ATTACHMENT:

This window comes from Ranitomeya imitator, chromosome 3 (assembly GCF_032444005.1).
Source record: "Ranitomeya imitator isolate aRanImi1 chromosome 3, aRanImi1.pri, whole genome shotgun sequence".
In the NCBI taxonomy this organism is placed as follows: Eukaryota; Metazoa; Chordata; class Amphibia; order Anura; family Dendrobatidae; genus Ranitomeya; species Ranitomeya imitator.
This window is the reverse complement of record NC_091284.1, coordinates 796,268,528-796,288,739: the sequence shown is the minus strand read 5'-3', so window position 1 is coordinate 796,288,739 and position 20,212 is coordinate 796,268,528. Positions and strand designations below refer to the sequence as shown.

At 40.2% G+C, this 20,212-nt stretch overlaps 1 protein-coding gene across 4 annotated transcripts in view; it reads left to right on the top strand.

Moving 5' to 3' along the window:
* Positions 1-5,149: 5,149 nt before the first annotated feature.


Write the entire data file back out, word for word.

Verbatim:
This window comes from Ranitomeya imitator, chromosome 3 (assembly GCF_032444005.1).
Source record: "Ranitomeya imitator isolate aRanImi1 chromosome 3, aRanImi1.pri, whole genome shotgun sequence".
In the NCBI taxonomy this organism is placed as follows: Eukaryota; Metazoa; Chordata; class Amphibia; order Anura; family Dendrobatidae; genus Ranitomeya; species Ranitomeya imitator.
This window is the reverse complement of record NC_091284.1, coordinates 796,268,528-796,288,739: the sequence shown is the minus strand read 5'-3', so window position 1 is coordinate 796,288,739 and position 20,212 is coordinate 796,268,528. Positions and strand designations below refer to the sequence as shown.

At 40.2% G+C, this 20,212-nt stretch overlaps 1 protein-coding gene across 4 annotated transcripts in view; it reads left to right on the top strand.

Moving 5' to 3' along the window:
* Positions 1-5,149: 5,149 nt before the first annotated feature.